Mahoney shrugged. He would have preferred to have killed the seven bastards from Team Seven, but Keagan had other ideas and he'd gotten used to letting Keagan make the decisions.

Dr. Matthews smiled. "I thought you might, Michael." He sipped his coffee again. "But this is contingent upon Tanner being able to survive anything long term. If not, Larabee and Standish will watch him die rather quickly, and then we'll be forced to start on them…" He paused, regarding Keagan and Mahoney momentarily before continuing. "If you don't mind me asking, what exactly was the relationship between these men and your brother?" Noting the dark look that crossed Keagan's face, he added hastily, "It might help me prepare their… treatment."

Keagan drew a deep breath and nodded. "My brother was involved in some… questionable, activities, shall we say?"

Matthews nodded.

"Lonny and I were helping him and somehow Larabee caught wind of it. These seven assholes set my brother up to get at us, and in the process Johnny was killed by Tanner. Mahoney and I are fugitives, and most of the money we'd set aside for our retirement has been seized by the government. It's payback time."

"Yes, it's as they say," Matthews said, nodding.

"Yeah, payback's a bitch," Mahoney chuckled.

The psychologist's eyebrows rose slightly. "I was actually thinking of the old saying that revenge is a dish best served cold."

Keagan shook his head. "You have it your way, I'll have it mine. Besides, just thinking about these guys makes my blood boil. And when we're done with these three, there are four more to go."

"Well, then, I'll go make a call," Matthews said. "We might as well get the ball rolling."

Keagan nodded, a heinous grin curling his lips. Mahoney just grunted and shoved a piece of his apple pie into his mouth.

Thursday, 7 p.m.

Vin jumped when his cell door creaked open. He looked up, squinting against the raw glow from the bare lightbulb that hung in the hall outside.

"Let's go, Tanner."

Vin stood, wondering if he was being taken to eat. Despite his surly stomach, he was hungry, and as he stepped out of the cell he realized that he hadn't eaten in almost twenty-four hours. A milkshake sounds good, he thought as he was grabbed by the arm and shoved roughly outside.

Red led Tanner across the dusty compound to what looked like a small outhouse. Several other inmates passed them by, their heads down, eyes averted.

"Inside," the guard snapped, gesturing to the structure.

Vin reached for the handle, but Red stepped in front of him, forcing the sharpshooter to stop.

Tanner sighed heavily, in no mood to play games with the man. "Y' want me in or not?"

Red grinned. "Nice friends you've got, Tanner," he chuckled.

Vin refused to respond.

"Larabee and Standish… they're pretty smart."

Vin's eyes narrowed, but he still refused to reply.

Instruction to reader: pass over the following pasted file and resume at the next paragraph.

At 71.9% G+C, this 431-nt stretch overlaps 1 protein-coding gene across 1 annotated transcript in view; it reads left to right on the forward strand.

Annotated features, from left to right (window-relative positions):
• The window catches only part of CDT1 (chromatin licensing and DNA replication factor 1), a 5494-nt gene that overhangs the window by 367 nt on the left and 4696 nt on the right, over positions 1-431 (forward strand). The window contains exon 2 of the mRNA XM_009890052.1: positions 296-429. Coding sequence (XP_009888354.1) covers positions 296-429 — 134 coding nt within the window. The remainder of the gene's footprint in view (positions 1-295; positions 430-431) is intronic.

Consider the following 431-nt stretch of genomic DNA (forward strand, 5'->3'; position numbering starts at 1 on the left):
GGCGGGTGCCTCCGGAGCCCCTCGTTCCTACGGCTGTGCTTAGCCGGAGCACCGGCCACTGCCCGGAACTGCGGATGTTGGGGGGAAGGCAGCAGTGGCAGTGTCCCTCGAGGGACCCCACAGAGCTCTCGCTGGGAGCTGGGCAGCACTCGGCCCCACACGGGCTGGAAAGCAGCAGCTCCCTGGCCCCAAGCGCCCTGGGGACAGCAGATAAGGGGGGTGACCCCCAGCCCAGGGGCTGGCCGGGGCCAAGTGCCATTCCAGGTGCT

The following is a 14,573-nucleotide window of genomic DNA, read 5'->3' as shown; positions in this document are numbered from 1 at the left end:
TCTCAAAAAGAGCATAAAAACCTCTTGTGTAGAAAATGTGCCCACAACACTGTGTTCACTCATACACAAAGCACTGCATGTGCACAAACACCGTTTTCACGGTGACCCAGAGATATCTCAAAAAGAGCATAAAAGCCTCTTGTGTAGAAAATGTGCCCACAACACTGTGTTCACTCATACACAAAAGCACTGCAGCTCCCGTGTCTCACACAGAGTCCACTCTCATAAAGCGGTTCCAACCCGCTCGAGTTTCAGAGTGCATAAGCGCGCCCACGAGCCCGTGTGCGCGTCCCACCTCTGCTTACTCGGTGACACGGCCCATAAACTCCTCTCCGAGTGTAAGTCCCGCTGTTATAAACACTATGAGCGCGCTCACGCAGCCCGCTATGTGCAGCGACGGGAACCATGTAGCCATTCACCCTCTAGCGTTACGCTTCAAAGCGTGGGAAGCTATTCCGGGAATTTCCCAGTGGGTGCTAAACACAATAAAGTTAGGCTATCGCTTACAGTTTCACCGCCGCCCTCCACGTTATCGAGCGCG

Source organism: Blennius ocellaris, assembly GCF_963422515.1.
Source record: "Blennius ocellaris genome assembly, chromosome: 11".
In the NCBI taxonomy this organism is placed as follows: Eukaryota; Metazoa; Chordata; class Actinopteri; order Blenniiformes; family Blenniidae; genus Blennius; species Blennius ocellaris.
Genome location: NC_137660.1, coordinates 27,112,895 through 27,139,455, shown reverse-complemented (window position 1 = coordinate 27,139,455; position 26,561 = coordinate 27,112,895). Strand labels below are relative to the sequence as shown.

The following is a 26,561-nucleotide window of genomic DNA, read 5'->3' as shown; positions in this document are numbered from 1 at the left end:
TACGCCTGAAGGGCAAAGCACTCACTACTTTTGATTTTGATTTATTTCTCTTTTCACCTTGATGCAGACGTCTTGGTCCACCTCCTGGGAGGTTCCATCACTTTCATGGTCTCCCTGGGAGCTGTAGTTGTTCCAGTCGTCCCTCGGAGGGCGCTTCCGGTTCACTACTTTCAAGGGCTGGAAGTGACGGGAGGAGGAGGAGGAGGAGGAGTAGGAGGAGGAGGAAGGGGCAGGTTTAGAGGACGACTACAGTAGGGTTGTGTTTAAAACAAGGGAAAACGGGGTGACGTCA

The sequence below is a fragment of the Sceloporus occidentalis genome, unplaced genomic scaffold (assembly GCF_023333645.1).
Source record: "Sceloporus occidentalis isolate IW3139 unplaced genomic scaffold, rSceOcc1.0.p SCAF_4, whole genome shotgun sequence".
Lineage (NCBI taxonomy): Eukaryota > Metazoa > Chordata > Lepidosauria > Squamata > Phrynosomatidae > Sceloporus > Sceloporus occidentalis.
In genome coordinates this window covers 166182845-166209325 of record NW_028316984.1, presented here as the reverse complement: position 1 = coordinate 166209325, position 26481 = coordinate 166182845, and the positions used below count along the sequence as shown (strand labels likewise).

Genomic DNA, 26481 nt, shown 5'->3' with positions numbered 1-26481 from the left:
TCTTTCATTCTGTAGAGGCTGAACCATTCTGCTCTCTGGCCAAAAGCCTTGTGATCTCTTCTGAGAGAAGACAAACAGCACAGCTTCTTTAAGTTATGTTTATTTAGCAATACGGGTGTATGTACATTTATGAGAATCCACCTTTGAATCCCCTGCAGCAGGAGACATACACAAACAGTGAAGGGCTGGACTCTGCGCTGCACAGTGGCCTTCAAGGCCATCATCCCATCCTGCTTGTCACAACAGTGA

"They traded you, pigeon."

"Don't know what you're tryin' t' pull–"

"They traded you. It was you or them out here for the night, and they said you. Guess we'll get to do whatever we want with you, pussy, and they'll get it easy. That's the way it works in here – them on top gets it easy, provided they've got something to trade. Your friends traded you."

"Like hell," Vin hissed.

Red shrugged. "Believe whatever you want," he said. "You'll see." He shoved Tanner into the small metal box and padlocked the door shut.

Inside, Vin examined his new lodgings. He guessed the shed was about three feet by five feet – cramped by any definition. The walls were corrugated metal sheeting that would absorb the heat during the day and the cold at night. An A-shaped frame at the top of the structure was covered with the same metal, but a foot high opening about eight feet up allowed air to circulate through the enclosed space. A man wouldn't suffocate inside, but he might wish he could.

Leaning back against a still-warm wall, Vin slid down slowly to the concrete slab that served as a floor, trying to minimize the jarring to his head. He couldn't stretch his legs out, but he could settle down, and he knew he needed the rest. His head continued to pound, his ribs still ached, and his stomach seemed to be in a permanent state of revolt. Resting his head in the corner, Vin licked his thick lips and wished for a cold glass of water. A moment later, dry heaves forced him over onto his hands and knees.

It was going to be a very long night and he hoped it was going better for Chris and Ezra, and that they were coming up with a plan to get them out of here.

Friday, 8 a.m.

Chris squinted against the bright morning sunlight and watched as Ezra was pulled out of his isolation cell. Together they were led to the Mess Hall for breakfast and then herded outside to stand with the rest of the prisoners, who were also filing out of the Mess Hall. He sighed. The situation had a vague echo to his bootcamp days, but at least there he'd known the drill instructors were trying to teach him how to stay alive in combat. This is more like being a P.O.W.

He glanced around. Where the hell is Vin? he wondered. Why haven't they brought him out yet?

Maybe his injuries were worse than I thought.

Maybe the doctor kept him in the infirmary.